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November 2019

Of Course It was Mortal Kombat That Sparked The Creation Of The Video Games Rating System

Mortal KombatWhile it's fun to talk about video games that have major anniversaries this month (both Donkey Kong Country and the Sega 32X turn twenty-five years old), it's seemingly less fun to reminisce about the anniversary of the creation of a regulatory body, but thanks to author of Console Wars: Sega, Nintendo, and the Battle that Defined a Generation and friend of the Power Button podcast Blake J. Harris, we're going to have a good time exploring the genesis of the Entertainment Software Rating Board (ESRB) on the occasion of its twenty-fifth anniversary.  Harris has written a seven-part oral history article that chronicles the ESRB's rise to ratings prominence, and each week the ESRB blog will publish an installment.  Everything kicks off this week with the first part in which the United States Congress learns about a horrifying new video game called Mortal Kombat and then uses it to score political points with family-friendly constituents.

On October 20, 1993—mere weeks after the release of Mortal Kombat—California’s Attorney General, Dan Lungren, spoke to a group of police investigators at an event in Los Angeles:

“We’ve got impressionable young people dealing with interactive games that are very realistic and I wonder if that is what we should be teaching our kids. The message is: destroy your opponent. I would ask you if that is very different from some of the messages in gang culture.”

The following month, Lungren upped the ante asking game manufacturers to stop selling games that teach youngsters to “demean and destroy.”

It's easy to point the finger at Mortal Kombat with the benefit of hindsight, but if it hadn't been Scorpion and Sub-Zero raising government hackles, it would have been another game (most likely Night Trap which was also in the hot seat around the same time).  Video games were becoming a major business, and whenever something becomes popular and successful, people take notice and put it under the microscope.  The same kind of exaggerated political rhetoric we hear today in government over pet causes was used in 1994 to demonize video games.  Was it all worth it?  Well, Congress eventually left the gaming industry alone to regulate its own content, and while there was a renewed burst of censorship and "are games art?" discussions in the 2000s as Grand Theft Auto sparked the same reactions as Mortal Kombat did a decade earlier, we've largely come out on the other side with fantastic gaming experiences presented as their creators generally intend them.  Just nobody show Congress the new Fatalities in Mortal Kombat 11.  I don't think they could handle that.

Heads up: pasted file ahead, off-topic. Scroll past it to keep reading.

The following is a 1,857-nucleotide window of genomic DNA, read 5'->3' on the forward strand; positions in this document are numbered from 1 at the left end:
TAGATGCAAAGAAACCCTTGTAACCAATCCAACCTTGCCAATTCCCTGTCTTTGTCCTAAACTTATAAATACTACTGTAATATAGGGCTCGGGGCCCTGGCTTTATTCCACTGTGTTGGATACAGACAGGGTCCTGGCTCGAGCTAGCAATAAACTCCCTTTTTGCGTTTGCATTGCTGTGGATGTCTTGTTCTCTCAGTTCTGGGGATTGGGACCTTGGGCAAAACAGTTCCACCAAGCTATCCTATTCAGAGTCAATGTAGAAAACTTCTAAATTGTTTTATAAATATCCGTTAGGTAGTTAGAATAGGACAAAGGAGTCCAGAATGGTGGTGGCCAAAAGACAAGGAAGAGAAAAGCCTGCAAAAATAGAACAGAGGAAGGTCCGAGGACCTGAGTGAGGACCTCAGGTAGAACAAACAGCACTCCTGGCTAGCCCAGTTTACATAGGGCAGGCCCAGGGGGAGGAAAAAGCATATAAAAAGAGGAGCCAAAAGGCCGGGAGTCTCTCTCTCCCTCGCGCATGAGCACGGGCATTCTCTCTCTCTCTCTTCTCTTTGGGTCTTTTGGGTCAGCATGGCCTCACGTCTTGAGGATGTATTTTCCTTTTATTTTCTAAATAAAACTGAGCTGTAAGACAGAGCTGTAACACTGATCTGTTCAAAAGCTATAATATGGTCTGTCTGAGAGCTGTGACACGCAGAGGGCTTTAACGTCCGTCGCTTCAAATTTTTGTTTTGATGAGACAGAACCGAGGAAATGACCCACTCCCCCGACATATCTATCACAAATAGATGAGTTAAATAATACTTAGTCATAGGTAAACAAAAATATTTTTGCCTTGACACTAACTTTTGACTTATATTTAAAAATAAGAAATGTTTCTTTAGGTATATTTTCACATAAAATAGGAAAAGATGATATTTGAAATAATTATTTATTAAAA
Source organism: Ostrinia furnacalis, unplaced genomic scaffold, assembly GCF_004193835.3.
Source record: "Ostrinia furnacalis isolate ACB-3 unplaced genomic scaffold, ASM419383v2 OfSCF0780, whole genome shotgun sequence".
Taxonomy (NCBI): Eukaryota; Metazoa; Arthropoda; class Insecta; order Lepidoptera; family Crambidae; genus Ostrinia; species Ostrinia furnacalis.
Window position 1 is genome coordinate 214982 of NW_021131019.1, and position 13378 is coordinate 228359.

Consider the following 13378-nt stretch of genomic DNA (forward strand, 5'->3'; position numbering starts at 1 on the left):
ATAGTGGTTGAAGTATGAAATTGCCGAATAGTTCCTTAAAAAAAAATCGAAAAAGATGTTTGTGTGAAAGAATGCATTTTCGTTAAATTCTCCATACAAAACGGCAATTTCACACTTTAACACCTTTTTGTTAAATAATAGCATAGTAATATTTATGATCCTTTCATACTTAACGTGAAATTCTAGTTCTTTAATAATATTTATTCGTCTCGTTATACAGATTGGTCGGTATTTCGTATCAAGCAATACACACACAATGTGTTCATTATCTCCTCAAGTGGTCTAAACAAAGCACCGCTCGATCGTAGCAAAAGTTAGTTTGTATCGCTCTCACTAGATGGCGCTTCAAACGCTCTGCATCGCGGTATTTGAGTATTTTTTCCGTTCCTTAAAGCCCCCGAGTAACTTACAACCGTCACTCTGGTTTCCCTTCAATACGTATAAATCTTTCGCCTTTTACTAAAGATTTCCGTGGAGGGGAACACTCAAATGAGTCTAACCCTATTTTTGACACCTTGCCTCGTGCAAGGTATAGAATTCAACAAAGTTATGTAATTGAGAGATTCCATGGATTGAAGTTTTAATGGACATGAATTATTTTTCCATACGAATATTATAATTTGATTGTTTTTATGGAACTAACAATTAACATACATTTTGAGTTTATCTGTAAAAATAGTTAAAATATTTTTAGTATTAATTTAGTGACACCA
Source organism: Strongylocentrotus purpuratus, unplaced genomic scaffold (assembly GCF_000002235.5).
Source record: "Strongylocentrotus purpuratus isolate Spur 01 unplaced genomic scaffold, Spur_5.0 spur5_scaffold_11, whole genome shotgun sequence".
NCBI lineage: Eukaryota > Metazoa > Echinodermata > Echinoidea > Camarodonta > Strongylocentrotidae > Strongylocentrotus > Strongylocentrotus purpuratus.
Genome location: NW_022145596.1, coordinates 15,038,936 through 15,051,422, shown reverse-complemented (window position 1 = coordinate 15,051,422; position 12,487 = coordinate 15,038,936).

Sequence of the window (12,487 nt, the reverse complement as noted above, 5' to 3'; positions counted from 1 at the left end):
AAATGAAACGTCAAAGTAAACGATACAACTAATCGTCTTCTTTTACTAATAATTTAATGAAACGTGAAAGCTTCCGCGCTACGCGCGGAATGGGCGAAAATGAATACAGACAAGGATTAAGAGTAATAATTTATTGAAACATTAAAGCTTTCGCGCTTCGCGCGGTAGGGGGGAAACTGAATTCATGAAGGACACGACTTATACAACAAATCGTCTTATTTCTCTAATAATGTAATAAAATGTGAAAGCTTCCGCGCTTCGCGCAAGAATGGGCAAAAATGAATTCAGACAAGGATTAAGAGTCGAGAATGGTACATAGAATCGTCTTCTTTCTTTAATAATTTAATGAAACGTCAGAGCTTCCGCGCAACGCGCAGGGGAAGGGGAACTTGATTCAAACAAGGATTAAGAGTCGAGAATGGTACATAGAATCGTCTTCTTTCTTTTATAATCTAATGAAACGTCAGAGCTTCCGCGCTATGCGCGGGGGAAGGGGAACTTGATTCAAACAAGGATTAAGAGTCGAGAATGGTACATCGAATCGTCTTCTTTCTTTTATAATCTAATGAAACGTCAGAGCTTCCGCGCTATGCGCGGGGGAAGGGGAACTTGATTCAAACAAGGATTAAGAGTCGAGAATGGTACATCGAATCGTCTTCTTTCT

Journey With The Doctor To The Edge Of Time

Doctor Who: The Edge of Time

I can understand why it's a challenge to make a video game based on Doctor Who that honors the spirit of the source material.  The Doctor abhors guns, so a shooter is out of the question.  You could make a platformer because the Doctor and his/her companions certainly do a lot of running, but there's not much of the show's soul in a jumpfest.  Match-5 puzzle game?  Well, now you're not even trying!  Thankfully, the folks at the BBC, PlayStack, and developer Maze Theory have seemingly cracked the puzzle of what it takes to make a solid Doctor Who game with a VR adventure that casts the player in the role of the Doctor's latest assistant who must come to the rescue when she (voiced by Jodie Whittaker from the television series) needs help solving the latest universe-ending jam.  Doctor Who: The Edge of Time released last week for the PlayStation VR, Oculus Rift, HTC Vive and Vive Cosmos.  Here's a bit of the press release that summarizes the experience:

Armed with the iconic Sonic Screwdriver, players will solve mind-bending puzzles, grapple with classic monsters and encounter new horizons in a quest to find the Doctor and defeat a powerful force that threatens to destroy the fabric of reality. They will face the infamous Daleks and other known faces from the Doctor’s world plus some brand new never-before-seen monsters as they travel through stunning cinematic environments that truly bring the show to life!